Hot Swap Controller Monitors and Reports Power Supply Status

Introduction

High availability systems are designed to achieve an ideal of zero down time. To approach this goal, the system needs to be able to operate during routine maintenance and upgrades, which often involves cards being inserted and removed from a live backplane. These systems must also be designed for failsafe operation by isolating faulty boards before they cause backplane disturbances.

Hot swapping requires a power switch to initially isolate the board, and a controller to turn on the switch slowly to minimize backplane disturbances. Since the Hot Swap controller monitors card voltage and current, it is an obvious place to integrate higher level monitoring with a data converter. This provides detailed information about the health of the power path and the power consumption of downstream circuits. Such information can be used to monitor performance over time and identify boards that are drifting towards failure or marginal performance.

The LTC4215 combines a robust Hot Swap circuit with an I2C interface and data converter to allow power monitoring as well as hot-plug functionality and fault isolation (see Table 1). In a typical application the LTC4215 uses an external N-channel pass transistor to isolate the hot swapped board from the backplane when it is first inserted (Figure 1). After a debounce time the controller can begin to apply power to the board or wait for a turn-on command from a host processor. Power is ramped gradually to minimize any backplane disturbance. After the power-up process is complete, the LTC4215 continues to monitor for faults in the power path.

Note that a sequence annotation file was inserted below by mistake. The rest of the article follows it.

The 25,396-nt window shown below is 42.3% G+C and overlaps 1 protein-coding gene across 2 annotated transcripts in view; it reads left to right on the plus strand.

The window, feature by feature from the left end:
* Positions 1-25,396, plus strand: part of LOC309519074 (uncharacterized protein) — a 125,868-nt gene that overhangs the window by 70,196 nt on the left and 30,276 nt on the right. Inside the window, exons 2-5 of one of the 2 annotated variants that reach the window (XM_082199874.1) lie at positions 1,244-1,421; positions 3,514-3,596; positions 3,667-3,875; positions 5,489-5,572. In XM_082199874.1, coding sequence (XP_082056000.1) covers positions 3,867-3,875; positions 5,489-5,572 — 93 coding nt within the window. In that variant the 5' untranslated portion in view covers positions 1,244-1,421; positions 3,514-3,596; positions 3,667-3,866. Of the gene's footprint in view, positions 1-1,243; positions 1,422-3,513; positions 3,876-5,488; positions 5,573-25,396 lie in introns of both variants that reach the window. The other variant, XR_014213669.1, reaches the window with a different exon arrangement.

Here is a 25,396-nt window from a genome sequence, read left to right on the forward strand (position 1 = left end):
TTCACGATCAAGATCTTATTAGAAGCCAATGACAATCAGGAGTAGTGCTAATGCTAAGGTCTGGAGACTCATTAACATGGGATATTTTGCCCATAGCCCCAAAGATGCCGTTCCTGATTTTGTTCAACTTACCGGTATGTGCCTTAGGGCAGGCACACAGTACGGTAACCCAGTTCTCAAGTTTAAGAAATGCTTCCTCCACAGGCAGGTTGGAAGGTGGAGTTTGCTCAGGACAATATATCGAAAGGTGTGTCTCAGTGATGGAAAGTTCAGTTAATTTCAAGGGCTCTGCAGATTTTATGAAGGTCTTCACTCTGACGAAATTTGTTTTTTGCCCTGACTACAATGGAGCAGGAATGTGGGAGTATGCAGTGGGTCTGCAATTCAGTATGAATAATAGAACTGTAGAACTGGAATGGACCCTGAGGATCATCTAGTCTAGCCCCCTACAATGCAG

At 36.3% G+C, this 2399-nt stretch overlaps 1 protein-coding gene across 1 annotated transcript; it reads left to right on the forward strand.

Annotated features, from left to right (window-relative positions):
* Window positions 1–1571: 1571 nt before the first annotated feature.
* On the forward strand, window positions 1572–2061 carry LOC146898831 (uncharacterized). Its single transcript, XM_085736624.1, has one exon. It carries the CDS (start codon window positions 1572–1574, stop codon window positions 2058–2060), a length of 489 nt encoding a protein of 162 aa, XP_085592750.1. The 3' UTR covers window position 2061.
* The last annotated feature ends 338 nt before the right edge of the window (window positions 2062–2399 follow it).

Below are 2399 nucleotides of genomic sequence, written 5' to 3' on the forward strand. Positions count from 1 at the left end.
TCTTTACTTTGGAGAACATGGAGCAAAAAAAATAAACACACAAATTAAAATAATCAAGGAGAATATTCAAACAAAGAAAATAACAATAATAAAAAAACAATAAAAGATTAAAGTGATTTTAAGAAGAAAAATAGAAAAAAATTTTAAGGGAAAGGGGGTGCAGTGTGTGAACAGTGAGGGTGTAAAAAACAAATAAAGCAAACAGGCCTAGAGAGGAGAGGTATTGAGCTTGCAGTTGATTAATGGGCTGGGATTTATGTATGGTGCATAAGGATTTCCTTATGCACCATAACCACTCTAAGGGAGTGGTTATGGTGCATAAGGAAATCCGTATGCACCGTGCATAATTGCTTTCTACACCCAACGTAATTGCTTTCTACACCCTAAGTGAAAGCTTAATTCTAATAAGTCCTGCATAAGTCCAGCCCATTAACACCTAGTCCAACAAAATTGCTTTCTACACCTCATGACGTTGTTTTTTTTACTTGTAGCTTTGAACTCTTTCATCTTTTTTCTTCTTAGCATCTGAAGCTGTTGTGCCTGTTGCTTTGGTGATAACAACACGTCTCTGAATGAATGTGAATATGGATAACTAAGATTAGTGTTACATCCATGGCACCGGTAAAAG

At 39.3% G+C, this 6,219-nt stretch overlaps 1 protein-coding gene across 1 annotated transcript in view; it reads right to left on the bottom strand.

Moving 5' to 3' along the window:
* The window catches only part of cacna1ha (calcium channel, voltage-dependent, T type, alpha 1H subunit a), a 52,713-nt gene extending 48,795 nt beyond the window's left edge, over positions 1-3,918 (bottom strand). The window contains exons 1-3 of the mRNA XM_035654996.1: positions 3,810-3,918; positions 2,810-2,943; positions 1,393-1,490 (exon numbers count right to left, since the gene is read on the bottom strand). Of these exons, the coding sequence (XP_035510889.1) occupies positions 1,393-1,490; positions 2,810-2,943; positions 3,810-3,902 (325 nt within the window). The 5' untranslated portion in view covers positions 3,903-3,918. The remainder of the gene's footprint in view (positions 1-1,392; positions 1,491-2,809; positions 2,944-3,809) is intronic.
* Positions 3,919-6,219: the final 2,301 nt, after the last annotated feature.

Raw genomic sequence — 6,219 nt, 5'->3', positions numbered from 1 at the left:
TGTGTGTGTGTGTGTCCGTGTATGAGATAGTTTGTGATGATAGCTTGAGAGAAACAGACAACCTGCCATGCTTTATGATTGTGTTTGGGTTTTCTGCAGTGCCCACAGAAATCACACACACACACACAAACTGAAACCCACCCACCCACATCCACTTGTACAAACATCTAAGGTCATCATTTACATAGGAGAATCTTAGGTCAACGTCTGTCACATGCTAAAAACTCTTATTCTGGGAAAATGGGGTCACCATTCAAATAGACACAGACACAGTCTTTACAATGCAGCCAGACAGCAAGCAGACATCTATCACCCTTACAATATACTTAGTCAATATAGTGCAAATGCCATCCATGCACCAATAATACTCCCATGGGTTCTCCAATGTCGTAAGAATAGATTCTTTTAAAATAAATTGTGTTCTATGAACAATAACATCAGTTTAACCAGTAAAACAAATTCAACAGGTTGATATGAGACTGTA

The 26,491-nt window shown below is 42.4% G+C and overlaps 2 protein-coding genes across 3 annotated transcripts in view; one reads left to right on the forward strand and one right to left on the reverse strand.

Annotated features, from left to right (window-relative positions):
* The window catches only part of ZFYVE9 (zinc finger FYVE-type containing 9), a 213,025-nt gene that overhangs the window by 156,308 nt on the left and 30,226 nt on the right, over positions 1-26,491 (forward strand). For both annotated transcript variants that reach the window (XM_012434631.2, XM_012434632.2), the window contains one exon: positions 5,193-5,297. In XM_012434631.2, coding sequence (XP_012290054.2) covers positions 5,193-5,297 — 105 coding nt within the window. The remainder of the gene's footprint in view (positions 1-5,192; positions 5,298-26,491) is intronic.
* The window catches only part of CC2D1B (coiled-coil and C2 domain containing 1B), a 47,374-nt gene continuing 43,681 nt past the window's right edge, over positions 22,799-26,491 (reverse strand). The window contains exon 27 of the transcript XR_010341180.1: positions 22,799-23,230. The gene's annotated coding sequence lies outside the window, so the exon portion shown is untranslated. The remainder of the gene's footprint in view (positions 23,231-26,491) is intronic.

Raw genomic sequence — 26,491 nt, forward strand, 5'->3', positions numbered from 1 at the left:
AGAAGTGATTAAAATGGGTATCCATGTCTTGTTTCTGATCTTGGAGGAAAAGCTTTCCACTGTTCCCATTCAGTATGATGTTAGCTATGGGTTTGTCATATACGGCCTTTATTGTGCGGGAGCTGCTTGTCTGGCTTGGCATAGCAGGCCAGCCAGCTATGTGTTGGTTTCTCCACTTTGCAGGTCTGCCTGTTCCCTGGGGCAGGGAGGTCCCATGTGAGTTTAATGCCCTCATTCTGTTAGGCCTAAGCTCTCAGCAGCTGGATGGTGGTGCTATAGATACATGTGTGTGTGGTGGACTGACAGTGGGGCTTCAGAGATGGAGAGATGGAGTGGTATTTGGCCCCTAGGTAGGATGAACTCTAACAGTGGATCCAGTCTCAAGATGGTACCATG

Figure 1. In a typical application the LTC4215 uses an external N-channel pass transistor to isolate the hot swapped board from the backplane when it is first inserted. After a debounce time the controller can begin to apply power to the board or wait for a turn-on command from a host processor. Power is ramped gradually to minimize any backplane disturbance. After the power-up process is complete, the LTC4215 continues to monitor for faults in the power path.

Table 1. A few of the LTC4215’s many features
Feature Benefits
Wide Input Voltage Range: Operates from inputs of 2.9V to 15V, with 24V absolute maximum ❏ Suitable for 3.3V, 5V and 12V systems
❏ Simplifies design because part functions on a semi-regulated supply
❏ Large overvoltage transient range eases design tolerances for transient protection
8-bit ADC: ADC monitors current, output voltage and external pin voltage and measures off-state current in the FET to determine FET failures ❏ Increases reliability
❏ Board power information provides an early warning of board failure
❏ Verify board is staying within its allotted power
❏ Allows integrity check of redundant supply paths
❏ Allows active power management to safely maximize power utilization within the chassis cooling constraints
I2C/SMBus: Communicates as a read-write slave device using a 2-wire serial interface ❏ Improves integration with the host system. Interface allows the host to configure the part, determine which faults are present or have occurred, and read back ADC measurements
Fast Short Circuit Response: Fast (<1µs) current limit response to shorts ❏ Protects connector from overcurrent
❏ Limits the disturbance to the input supply from a short circuit
Alerts Host after Faults: When configured (using I2C), faults activate an active pull-down on the ALERT pin ❏ Interrupting the host for immediate fault servicing limits system damage